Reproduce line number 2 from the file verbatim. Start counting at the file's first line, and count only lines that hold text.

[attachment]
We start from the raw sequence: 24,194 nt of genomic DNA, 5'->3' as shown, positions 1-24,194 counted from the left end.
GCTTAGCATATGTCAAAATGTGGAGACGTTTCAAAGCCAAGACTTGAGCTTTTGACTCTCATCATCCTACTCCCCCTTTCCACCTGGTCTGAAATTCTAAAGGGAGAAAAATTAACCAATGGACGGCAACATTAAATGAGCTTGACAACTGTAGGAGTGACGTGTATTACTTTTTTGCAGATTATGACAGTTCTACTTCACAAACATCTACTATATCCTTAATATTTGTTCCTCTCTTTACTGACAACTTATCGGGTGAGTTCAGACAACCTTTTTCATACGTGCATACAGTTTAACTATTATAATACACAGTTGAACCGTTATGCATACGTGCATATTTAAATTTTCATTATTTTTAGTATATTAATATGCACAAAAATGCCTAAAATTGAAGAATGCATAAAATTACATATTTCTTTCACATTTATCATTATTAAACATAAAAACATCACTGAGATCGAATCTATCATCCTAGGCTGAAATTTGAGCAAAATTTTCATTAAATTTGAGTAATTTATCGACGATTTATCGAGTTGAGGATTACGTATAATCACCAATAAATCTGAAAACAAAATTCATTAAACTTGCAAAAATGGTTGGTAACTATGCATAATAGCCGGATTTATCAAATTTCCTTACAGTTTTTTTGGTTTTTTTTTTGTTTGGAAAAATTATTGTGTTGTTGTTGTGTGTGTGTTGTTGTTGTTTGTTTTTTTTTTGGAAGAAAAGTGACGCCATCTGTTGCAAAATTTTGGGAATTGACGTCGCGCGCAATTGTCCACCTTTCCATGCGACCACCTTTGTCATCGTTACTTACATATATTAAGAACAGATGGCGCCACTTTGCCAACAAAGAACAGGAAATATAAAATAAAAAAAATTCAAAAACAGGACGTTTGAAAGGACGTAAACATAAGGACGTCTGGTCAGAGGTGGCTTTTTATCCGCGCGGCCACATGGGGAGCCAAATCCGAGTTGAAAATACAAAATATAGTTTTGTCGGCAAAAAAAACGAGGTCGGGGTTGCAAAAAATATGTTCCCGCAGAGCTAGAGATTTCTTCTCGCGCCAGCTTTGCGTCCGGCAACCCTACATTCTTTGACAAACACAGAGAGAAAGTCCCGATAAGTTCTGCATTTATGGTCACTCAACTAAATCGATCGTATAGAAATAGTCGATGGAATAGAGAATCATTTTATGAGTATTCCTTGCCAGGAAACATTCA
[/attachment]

GCTTAGCATATGTCAAAATGTGGAGACGTTTCAAAGCCAAGACTTGAGCTTTTGACTCTCATCATCCTACTCCCCCTTTCCACCTGGTCTGAAATTCTAAAGGGAGAAAAATTAACCAATGGACGGCAACATTAAATGAGCTTGACAACTGTAGGAGTGACGTGTATTACTTTTTTGCAGATTATGACAGTTCTACTTCACAAACATCTACTATATCCTTAATATTTGTTCCTCTCTTTACTGACAACTTATCGGGTGAGTTCAGACAACCTTTTTCATACGTGCATACAGTTTAACTATTATAATACACAGTTGAACCGTTATGCATACGTGCATATTTAAATTTTCATTATTTTTAGTATATTAATATGCACAAAAATGCCTAAAATTGAAGAATGCATAAAATTACATATTTCTTTCACATTTATCATTATTAAACATAAAAACATCACTGAGATCGAATCTATCATCCTAGGCTGAAATTTGAGCAAAATTTTCATTAAATTTGAGTAATTTATCGACGATTTATCGAGTTGAGGATTACGTATAATCACCAATAAATCTGAAAACAAAATTCATTAAACTTGCAAAAATGGTTGGTAACTATGCATAATAGCCGGATTTATCAAATTTCCTTACAGTTTTTTTGGTTTTTTTTTTGTTTGGAAAAATTATTGTGTTGTTGTTGTGTGTGTGTTGTTGTTGTTTGTTTTTTTTTTGGAAGAAAAGTGACGCCATCTGTTGCAAAATTTTGGGAATTGACGTCGCGCGCAATTGTCCACCTTTCCATGCGACCACCTTTGTCATCGTTACTTACATATATTAAGAACAGATGGCGCCACTTTGCCAACAAAGAACAGGAAATATAAAATAAAAAAAATTCAAAAACAGGACGTTTGAAAGGACGTAAACATAAGGACGTCTGGTCAGAGGTGGCTTTTTATCCGCGCGGCCACATGGGGAGCCAAATCCGAGTTGAAAATACAAAATATAGTTTTGTCGGCAAAAAAAACGAGGTCGGGGTTGCAAAAAATATGTTCCCGCAGAGCTAGAGATTTCTTCTCGCGCCAGCTTTGCGTCCGGCAACCCTACATTCTTTGACAAACACAGAGAGAAAGTCCCGATAAGTTCTGCATTTATGGTCACTCAACTAAATCGATCGTATAGAAATAGTCGATGGAATAGAGAATCATTTTATGAGTATTCCTTGCCAGGAAACATTCA